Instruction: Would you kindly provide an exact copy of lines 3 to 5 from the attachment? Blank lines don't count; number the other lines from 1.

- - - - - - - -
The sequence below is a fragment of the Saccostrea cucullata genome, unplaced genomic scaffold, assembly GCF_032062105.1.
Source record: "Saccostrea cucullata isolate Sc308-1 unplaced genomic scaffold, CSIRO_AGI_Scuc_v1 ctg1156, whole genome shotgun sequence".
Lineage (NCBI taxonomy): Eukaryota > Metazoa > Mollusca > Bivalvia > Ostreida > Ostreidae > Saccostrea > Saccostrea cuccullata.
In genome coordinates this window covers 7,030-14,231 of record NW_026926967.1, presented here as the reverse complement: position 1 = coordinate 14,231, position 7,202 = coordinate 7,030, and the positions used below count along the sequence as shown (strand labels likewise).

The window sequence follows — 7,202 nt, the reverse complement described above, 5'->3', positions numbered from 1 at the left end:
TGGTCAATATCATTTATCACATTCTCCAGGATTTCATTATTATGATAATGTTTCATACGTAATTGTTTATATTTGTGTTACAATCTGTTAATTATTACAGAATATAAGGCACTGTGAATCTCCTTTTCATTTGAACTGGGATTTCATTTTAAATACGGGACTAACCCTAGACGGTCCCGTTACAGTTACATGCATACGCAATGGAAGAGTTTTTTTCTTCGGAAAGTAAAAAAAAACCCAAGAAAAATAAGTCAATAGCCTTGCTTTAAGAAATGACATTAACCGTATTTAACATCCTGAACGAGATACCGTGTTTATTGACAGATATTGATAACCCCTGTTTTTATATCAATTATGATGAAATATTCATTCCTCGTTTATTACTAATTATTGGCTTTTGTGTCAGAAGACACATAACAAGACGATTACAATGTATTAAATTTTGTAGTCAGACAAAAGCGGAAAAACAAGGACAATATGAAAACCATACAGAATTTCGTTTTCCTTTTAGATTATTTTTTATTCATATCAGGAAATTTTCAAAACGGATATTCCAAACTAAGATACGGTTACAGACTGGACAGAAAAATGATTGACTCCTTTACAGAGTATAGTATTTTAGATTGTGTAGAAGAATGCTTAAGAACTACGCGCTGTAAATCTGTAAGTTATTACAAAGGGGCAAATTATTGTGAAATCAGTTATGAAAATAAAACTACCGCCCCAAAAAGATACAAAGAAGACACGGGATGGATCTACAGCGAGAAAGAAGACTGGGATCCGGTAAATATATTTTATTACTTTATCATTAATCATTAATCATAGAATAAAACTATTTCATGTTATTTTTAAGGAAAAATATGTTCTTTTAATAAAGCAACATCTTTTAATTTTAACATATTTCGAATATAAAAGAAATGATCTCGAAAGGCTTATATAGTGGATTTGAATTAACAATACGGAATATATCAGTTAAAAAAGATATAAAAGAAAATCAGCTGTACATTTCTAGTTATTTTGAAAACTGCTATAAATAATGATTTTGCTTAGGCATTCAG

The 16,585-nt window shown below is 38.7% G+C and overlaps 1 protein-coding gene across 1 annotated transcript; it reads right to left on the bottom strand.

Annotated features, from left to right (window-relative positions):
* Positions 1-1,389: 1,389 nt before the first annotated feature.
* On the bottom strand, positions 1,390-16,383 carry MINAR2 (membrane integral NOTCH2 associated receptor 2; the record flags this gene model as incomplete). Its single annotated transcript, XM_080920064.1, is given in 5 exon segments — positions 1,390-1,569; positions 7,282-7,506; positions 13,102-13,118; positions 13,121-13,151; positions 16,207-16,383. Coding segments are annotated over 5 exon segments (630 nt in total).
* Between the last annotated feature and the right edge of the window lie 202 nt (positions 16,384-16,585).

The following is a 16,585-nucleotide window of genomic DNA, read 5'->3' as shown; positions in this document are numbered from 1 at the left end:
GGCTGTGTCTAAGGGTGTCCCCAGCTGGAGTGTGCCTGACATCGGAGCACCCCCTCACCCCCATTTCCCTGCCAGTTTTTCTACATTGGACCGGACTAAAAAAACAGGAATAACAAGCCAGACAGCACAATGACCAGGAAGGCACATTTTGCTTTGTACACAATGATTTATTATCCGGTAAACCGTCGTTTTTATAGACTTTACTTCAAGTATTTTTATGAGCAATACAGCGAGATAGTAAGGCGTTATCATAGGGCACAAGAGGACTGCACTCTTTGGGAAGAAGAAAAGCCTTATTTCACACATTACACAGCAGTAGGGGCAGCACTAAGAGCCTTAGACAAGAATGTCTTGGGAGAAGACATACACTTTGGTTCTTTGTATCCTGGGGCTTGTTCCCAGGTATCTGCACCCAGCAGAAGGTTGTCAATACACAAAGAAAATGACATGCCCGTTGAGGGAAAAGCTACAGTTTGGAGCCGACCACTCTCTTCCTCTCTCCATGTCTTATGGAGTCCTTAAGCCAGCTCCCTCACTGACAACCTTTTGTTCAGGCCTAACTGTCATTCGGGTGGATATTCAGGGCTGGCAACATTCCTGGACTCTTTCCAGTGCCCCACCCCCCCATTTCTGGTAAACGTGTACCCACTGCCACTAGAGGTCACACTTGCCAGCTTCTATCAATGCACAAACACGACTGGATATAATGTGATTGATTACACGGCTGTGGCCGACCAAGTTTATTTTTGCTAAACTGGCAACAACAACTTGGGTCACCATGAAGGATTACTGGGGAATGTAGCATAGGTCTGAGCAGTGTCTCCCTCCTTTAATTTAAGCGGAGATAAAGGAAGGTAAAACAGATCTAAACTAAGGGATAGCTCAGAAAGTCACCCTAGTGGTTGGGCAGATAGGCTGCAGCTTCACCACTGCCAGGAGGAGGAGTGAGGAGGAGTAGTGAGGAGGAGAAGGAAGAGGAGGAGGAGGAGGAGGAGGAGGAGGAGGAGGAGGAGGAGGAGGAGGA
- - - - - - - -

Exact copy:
Lineage (NCBI taxonomy): Eukaryota > Metazoa > Mollusca > Bivalvia > Ostreida > Ostreidae > Saccostrea > Saccostrea cuccullata.
In genome coordinates this window covers 7,030-14,231 of record NW_026926967.1, presented here as the reverse complement: position 1 = coordinate 14,231, position 7,202 = coordinate 7,030, and the positions used below count along the sequence as shown (strand labels likewise).

The window sequence follows — 7,202 nt, the reverse complement described above, 5'->3', positions numbered from 1 at the left end: